Ms. Carpenter says the analysis suggests other factors such as community assistance and outreach efforts played a part in exchange success. "Unfortunately, there isn't a common thread," she says of the top states. "The message it does deliver is there was more than a website and more than politics in play when it came to exchange enrollment."

From the analysis, here are the 22 states that exceeded expectations, after factoring in the assumed 85 percent attrition rate for the exchanges.

Read the full article from Becker’s Hospital Review here  

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What the United State can learn from Brazil's healthcare mess

On a recent afternoon in Boa Vista, a lower-middle-class neighborhood of Sao Paulo, Brazil, Noranei Oliveira Miranda waited patiently on a small couch for the local community health workers to arrive.

Her aging father, Dirceu, was seated next to her, not as patiently. Trembling and non-verbal, he reared up from the couch and reached in vain for the front door. She held him down with a pillow, her strong arms forming a seatbelt across his torso.

“Sit still, dad!” she cried in Portuguese.

Dirceu was a professional driver until Alzheimer’s robbed him of his mental faculties and an HIV infection further depleted him. Now he’s delirious and desperate to get back onto the hilly, narrow streets where he made his living as a younger man. His face is riddled with wounds from falls he incurred during past escape attempts. Noranei, the youngest child, has quit her restaurant job to help take care of him.

At last, the health workers arrived, clad in matching sky-blue vests. “Look, it’s Daiana and Gabriela!” Noranei told her father.

Dirceu smiled and stopped flailing.

The two health workers are middle-aged women who live in the community. They aren’t doctors, nor do they have any medical training. But they spend their days making the rounds through the 180 or so local families that have been assigned to them, asking, essentially, “How’s life?” They make sure Dirceu feels okay on his HIV medications. They admonish kids not to drink standing water and diabetics not to eat too many cookies. If one of their charges is having a personal problem—say with domestic abuse or alcohol—they try to help. They’re armed with exercise and nutrition tips, but they don’t dispense medication.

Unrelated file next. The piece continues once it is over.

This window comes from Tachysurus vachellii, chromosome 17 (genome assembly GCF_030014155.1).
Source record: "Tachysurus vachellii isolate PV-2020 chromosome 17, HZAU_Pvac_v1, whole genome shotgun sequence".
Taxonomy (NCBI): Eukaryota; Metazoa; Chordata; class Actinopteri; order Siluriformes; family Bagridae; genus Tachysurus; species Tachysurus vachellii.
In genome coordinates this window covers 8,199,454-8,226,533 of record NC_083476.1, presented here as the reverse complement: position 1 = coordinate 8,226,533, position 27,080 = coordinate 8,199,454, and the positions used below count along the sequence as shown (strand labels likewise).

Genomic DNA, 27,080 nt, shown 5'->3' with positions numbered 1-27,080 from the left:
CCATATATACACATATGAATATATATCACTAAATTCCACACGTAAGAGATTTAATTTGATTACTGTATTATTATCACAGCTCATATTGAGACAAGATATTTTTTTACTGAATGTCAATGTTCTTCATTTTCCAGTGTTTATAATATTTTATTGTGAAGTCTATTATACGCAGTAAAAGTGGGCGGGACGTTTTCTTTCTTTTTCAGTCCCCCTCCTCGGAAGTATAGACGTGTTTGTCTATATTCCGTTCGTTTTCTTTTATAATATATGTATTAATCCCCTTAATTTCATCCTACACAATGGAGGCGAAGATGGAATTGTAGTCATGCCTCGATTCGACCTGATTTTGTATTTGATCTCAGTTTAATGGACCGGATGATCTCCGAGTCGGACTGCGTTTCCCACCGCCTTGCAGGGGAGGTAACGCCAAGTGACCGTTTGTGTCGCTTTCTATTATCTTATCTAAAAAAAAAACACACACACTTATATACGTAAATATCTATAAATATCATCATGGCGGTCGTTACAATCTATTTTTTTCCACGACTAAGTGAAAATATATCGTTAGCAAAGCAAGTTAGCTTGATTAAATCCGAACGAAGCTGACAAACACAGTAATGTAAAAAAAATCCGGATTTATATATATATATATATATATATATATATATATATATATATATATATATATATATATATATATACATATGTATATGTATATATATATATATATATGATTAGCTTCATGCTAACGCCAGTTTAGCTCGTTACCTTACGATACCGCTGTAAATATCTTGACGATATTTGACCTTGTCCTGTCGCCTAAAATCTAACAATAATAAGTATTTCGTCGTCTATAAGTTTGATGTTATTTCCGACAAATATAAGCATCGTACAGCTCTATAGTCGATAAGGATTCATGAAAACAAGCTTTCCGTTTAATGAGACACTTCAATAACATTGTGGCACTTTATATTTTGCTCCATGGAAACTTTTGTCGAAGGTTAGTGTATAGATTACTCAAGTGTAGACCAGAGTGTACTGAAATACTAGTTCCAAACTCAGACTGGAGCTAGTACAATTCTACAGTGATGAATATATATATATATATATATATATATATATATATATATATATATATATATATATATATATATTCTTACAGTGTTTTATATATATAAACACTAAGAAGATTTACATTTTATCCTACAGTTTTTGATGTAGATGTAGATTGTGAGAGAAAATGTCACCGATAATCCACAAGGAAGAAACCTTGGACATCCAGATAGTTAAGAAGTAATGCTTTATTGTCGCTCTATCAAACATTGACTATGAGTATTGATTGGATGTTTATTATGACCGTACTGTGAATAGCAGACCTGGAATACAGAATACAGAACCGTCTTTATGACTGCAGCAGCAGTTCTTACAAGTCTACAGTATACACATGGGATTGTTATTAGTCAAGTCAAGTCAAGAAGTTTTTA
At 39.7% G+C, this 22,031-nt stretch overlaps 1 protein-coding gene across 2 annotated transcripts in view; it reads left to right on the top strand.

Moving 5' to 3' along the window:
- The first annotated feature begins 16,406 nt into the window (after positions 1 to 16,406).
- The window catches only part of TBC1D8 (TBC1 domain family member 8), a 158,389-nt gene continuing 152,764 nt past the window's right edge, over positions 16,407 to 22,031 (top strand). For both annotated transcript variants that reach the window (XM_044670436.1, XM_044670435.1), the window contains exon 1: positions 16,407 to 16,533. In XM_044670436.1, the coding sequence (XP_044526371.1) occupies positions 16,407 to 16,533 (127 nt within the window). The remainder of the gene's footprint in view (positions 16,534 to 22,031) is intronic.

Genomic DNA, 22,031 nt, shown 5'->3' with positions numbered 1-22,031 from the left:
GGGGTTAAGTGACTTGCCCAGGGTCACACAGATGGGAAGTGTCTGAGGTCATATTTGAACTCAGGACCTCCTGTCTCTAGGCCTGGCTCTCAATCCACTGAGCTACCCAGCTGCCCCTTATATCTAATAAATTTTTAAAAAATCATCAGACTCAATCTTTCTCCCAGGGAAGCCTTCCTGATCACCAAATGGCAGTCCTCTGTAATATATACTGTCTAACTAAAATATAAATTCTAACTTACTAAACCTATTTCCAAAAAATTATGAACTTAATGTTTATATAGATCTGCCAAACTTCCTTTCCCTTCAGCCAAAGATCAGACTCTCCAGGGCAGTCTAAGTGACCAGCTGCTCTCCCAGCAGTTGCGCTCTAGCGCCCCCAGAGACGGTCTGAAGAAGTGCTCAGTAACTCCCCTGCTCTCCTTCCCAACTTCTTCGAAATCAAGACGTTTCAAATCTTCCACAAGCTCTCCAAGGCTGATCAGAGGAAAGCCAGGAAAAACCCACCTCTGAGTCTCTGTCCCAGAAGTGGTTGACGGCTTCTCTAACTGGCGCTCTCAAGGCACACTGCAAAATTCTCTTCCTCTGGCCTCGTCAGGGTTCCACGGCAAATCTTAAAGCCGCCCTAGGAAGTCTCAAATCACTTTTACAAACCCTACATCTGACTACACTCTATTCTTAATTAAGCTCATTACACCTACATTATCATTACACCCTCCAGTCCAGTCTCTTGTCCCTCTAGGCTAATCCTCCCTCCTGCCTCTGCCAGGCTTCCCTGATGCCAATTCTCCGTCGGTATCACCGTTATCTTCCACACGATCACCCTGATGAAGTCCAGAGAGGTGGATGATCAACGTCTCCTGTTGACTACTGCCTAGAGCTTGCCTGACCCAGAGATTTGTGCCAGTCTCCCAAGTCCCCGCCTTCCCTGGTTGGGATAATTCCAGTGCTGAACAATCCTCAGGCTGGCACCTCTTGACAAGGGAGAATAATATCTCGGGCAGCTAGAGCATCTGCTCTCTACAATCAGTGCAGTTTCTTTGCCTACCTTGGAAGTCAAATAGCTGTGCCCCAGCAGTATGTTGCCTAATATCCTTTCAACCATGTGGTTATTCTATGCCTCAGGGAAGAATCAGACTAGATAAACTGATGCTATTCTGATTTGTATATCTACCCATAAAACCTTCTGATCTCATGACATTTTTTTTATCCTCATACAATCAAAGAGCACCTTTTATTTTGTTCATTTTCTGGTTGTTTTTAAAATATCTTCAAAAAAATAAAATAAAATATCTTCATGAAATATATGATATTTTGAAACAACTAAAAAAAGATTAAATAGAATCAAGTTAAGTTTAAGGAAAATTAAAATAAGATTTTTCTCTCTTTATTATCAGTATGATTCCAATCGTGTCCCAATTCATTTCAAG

Overall, they help ensure no one gets lost in Brazil’s enormous state-sponsored healthcare system. “I feel good because they help me,” said Maria Camargo, a wheelchair-bound 68-year-old woman, when Daiana and Gabriela dropped in for a visit. “No one forgets about me.”

Read the full article from The Atlantic here  

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HealthCare.gov looks like a bargain compared with state exchanges

Sometimes there really are economies of scale. And the nation's health insurance exchanges may be a case in point.

As rocky as the rollout of HealthCare.gov was, the federal exchange was relatively efficient in signing up enrollees. Each one cost an average of $647 in federal tax dollars, an analysis finds. It cost an average of $1,503 – well over twice as much – to sign up each person in the 15 exchanges run by individual states and Washington, D.C.

The findings, released Wednesday, were drawn from federal enrollment and funding figures for the exchanges. The author is Jay Angoff, a former Missouri Insurance Commissioner and one-time director of the Health and Human Services office in charge of getting the health exchanges going.